Starring: Kanu Bannerjee, Karuna Bannerjee, Uma Das Gupta, Subir Banerjee, Chunibala Devi
For cinephiles, "The Apu Trilogy" by Satyajit Ray is something of a legend. The most famous films from an under-recognized legend (many put Ray among the likes of Ingmar Bergman and Akira Kurosawa) were for a long time difficult to find in the US. The original negatives were burned in a fire, and it was only due to the combined efforts of a number of film organizations including Criterion and the Academy of Motion Picture Arts and Sciences (for those of you who don't know, they hand out the Oscars) that the films were restored and able to be released. Naturally, having heard about them through James Berardinelli's reviews, I snapped up a copy as soon as I could. I have to say, though, I was disappointed with the first installment.
There's not much of a plot to "Pather Panchali." It's more of a slice-of-life drama about a family in India circa the 1950's. Money is hard to come by and debts are high. Father Harihar (Kanu Bannerjee) leaves to find work while mother Sarbojaya (Karuna Bannerjee) stays home to look after her children Durga (Gupta) and Apu (Banerjee), and care for her ailing aunt (Devi).
It would be a misnomer to call "Pather Panchali" pretentious. There are many scenes that work, and the film always looks great. No one talks in a monotone, and there aren't unending pauses between each line of dialogue. It's certainly not as proudly high-brow as something like "Tokyo Story." But getting from beginning to end takes effort.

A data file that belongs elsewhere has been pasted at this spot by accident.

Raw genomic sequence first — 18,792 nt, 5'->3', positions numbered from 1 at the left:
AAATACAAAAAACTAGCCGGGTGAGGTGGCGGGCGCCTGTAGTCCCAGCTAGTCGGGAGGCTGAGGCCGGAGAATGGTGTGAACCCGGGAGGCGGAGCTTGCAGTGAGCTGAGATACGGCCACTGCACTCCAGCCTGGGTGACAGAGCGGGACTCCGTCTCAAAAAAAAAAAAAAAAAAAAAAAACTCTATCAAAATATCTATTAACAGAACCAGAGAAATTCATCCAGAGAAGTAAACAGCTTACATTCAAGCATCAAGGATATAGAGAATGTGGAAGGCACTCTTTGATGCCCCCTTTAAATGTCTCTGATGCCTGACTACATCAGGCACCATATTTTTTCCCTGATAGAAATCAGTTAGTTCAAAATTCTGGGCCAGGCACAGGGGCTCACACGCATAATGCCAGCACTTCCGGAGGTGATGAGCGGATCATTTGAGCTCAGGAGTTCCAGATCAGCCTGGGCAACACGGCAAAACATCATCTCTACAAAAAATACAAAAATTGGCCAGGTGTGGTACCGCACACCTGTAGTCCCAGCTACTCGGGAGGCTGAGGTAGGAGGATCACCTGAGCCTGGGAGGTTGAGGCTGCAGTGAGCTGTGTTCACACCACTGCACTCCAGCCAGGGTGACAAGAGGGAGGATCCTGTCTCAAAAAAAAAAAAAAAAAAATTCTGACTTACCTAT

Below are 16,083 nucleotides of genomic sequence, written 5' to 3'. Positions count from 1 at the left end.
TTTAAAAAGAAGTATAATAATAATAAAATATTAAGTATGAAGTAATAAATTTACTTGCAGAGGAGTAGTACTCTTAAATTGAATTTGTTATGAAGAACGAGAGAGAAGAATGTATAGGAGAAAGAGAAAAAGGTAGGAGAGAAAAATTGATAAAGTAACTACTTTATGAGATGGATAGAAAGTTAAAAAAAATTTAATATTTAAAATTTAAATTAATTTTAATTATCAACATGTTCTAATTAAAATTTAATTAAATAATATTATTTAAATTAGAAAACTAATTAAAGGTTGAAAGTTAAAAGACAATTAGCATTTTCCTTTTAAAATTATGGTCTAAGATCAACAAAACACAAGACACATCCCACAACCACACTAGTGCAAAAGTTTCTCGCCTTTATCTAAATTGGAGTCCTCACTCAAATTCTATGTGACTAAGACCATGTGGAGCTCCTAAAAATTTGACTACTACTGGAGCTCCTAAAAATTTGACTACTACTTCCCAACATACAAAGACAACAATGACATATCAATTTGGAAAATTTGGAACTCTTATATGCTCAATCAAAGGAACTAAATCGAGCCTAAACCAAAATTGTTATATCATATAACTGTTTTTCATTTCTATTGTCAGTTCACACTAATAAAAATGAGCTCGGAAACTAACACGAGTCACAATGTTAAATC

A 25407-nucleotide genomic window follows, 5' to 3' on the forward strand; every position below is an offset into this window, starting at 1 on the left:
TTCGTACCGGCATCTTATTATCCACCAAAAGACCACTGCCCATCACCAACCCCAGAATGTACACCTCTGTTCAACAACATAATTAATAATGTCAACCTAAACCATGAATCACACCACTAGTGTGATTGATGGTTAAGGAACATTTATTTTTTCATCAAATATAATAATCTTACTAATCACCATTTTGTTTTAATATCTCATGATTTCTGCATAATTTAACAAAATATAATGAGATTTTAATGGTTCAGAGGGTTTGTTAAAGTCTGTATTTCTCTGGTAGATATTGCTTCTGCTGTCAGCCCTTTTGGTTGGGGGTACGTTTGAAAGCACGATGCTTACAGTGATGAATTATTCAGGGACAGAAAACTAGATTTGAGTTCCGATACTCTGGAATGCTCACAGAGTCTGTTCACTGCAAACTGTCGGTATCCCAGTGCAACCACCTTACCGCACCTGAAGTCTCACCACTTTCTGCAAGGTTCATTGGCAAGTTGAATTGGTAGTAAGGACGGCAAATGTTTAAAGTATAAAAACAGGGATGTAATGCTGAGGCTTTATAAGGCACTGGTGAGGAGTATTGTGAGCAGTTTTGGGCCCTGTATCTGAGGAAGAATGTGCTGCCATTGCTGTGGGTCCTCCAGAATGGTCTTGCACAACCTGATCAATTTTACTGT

Legend has it that the director had never directed a scene, the cinematographer had never photographed one and none of the child actors had ever been screen tested. If that is the case, than it doesn't show. This is a well-made film by someone who knows what he is doing. The performances are all natural and many of their interactions (such as when Harihar and Sarbojaya discuss their financial distress or when Durga and Apu fight over some tin foil) that ring true.
"Pather Panchali" isn't for everyone. It remains hard to find (Netflix only has the second film, "Aparajito," available for rent, although I suspect that will soon change), and it's only available to buy as a trilogy from Criterion (with its usual high price). So for cinephiles who are interested, I say it's worth it. But for those of you who are looking for a Friday night movie, this isn't a good choice.